Tragically, the alpha female (#16) of the Sheep Mountain pack died on July 19th. She and the other 3 pack members were captured in the pen on the Flying D Ranch last week, July 12th, in preparation for the training research which was scheduled to begin in late July. They were fitted with standard radio collars which also included the training device. The research had not been initiated, no training tests had occurred, and no collar had an activated training device. Soon after capture she overheated and had problems breathing that required emergency care by the attending veterinarian. The handling crew and veterinarian conducted a review of capture procedures that evening and recommended that handling time (<20 minutes) and air temperature (<80's) could have magnified drug affect, causing or contributing to the immediate complications witnessed immediately after her capture. She recovered much later than the other 3 wolves that were handled at the same time and in the same manner. By that night she appeared to have completely recovered and was feeding and traveling normally. However, on the 17th, she appeared to walk with some stiffness. By the 18th she was lethargic and unresponsive and was immediately treated with fluids and antibiotics, and blood was drawn for analysis. The analysis showed liver and kidney failure and on the night of the 18th Service biologists discussed options with the veterinarian. Early on the morning of the 19th, she was found dead in the pen. A necropsy is being performed to determine if the liver and kidney failure was a pre-existing condition that was exacerbated by handling which could explain her strong reaction to drugging on the 12th, or if the most recent handling and/or capture caused the damage. Test results should be available by next week. While her death will not affect the aversive conditioning research, it could affect the potential success of the Sheep Mountain pack if they are returned to the wild. It was hoped that the alpha female would find a new mate and successfully breed this winter. Now that she is dead, it is less likely that all the pack members will stay in their old territory, and that another adult female will join them before this breeding season. The training research will still begin next week as scheduled and release of the 3 remaining pack members back in the Sheep Mountain pack territory will occur this fall.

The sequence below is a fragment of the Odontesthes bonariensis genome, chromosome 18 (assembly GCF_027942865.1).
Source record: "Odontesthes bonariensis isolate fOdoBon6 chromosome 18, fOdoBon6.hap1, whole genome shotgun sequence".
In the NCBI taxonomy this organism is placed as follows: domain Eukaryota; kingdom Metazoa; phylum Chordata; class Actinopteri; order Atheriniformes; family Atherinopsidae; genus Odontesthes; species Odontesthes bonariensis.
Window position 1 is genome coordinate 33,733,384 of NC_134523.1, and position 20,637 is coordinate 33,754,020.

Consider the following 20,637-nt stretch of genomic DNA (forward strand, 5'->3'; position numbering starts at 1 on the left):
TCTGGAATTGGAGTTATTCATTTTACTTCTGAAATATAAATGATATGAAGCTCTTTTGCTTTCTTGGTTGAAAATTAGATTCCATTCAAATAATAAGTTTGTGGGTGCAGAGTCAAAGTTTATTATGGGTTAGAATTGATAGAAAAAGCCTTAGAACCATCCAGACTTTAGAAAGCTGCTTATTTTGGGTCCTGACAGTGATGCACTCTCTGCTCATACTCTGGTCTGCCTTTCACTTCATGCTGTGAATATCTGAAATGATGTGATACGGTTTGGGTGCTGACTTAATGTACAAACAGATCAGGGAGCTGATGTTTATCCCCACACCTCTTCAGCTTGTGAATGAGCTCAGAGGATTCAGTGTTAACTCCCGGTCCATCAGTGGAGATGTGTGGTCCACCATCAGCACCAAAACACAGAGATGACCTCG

Information, education, and law enforcement

On the 18th, Bangs and Niemeyer attended the second meeting of the Montana Wolf Management Advisory Council in Helena. The Council is composed of a dozen residents with various backgounds and perspectives that were appointed by the Governor of Montana. The group is charged with providing recommendations to Montana Department of Fish, Wildlife and Parks about what a wolf management plan should contain after wolves are recovered and removed from federal protection. Carolyn Sime, MDFW&P biologist, was selected to author a plan based upon the Council recommendations. The group’s recommendation should be finalized by Fall 2000.

Jimenez did a 2-hr. radio talk show out of Cody, WY (KODI) on the 18th.

On the 13th, Meier participated in the North Fork Inter-Local meeting and talked with the 40 or so agency and local people that attended. The meeting was held at the North Fork Community Center adjacent to Glacier National Park. Tom was a featured guest on a 1 hour radio talk show (KOFI) in Kalispell, MT on the 13th.

NATIONAL WOLF RECLASSIFICATION PROPOSED